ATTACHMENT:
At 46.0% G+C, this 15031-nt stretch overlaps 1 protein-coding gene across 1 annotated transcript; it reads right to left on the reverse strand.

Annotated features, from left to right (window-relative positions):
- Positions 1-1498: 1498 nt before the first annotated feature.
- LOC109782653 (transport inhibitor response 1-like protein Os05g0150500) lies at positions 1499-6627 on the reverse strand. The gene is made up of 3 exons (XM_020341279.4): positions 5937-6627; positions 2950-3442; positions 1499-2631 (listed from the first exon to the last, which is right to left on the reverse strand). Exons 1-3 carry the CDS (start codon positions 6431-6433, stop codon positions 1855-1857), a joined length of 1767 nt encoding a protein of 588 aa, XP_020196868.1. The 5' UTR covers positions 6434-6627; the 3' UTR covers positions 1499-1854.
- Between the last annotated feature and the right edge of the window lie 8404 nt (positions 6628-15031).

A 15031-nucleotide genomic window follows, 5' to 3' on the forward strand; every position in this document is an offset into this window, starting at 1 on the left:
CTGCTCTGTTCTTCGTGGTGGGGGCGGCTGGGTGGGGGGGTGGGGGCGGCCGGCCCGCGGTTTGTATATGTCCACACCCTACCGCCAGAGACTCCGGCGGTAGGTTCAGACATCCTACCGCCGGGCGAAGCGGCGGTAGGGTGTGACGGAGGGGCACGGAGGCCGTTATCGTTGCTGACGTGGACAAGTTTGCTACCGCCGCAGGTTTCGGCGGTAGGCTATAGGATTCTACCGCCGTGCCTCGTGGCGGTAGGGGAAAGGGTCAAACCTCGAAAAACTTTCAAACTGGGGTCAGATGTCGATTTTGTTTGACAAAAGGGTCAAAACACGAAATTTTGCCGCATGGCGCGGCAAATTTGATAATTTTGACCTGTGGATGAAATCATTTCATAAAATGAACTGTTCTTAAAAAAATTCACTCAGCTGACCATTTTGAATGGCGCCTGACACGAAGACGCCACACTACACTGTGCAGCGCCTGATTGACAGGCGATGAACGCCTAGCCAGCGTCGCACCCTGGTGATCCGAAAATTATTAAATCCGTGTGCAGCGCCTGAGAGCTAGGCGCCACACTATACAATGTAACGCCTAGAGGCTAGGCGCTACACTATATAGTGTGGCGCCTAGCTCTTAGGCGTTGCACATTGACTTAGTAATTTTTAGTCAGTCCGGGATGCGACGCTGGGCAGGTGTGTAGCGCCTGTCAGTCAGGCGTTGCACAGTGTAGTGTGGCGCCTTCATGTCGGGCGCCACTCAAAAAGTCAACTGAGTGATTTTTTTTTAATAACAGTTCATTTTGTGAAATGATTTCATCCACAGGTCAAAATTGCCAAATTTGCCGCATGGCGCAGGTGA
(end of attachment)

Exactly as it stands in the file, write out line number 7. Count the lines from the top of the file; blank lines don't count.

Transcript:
CTGCTCTGTTCTTCGTGGTGGGGGCGGCTGGGTGGGGGGGTGGGGGCGGCCGGCCCGCGGTTTGTATATGTCCACACCCTACCGCCAGAGACTCCGGCGGTAGGTTCAGACATCCTACCGCCGGGCGAAGCGGCGGTAGGGTGTGACGGAGGGGCACGGAGGCCGTTATCGTTGCTGACGTGGACAAGTTTGCTACCGCCGCAGGTTTCGGCGGTAGGCTATAGGATTCTACCGCCGTGCCTCGTGGCGGTAGGGGAAAGGGTCAAACCTCGAAAAACTTTCAAACTGGGGTCAGATGTCGATTTTGTTTGACAAAAGGGTCAAAACACGAAATTTTGCCGCATGGCGCGGCAAATTTGATAATTTTGACCTGTGGATGAAATCATTTCATAAAATGAACTGTTCTTAAAAAAATTCACTCAGCTGACCATTTTGAATGGCGCCTGACACGAAGACGCCACACTACACTGTGCAGCGCCTGATTGACAGGCGATGAACGCCTAGCCAGCGTCGCACCCTGGTGATCCGAAAATTATTAAATCCGTGTGCAGCGCCTGAGAGCTAGGCGCCACACTATACAATGTAACGCCTAGAGGCTAGGCGCTACACTATATAGTGTGGCGCCTAGCTCTTAGGCGTTGCACATTGACTTAGTAATTTTTAGTCAGTCCGGGATGCGACGCTGGGCAGGTGTGTAGCGCCTGTCAGTCAGGCGTTGCACAGTGTAGTGTGGCGCCTTCATGTCGGGCGCCACTCAAAAAGTCAACTGAGTGATTTTTTTTTAATAACAGTTCATTTTGTGAAATGATTTCATCCACAGGTCAAAATTGCCAAATTTGCCGCATGGCGCAGGTGA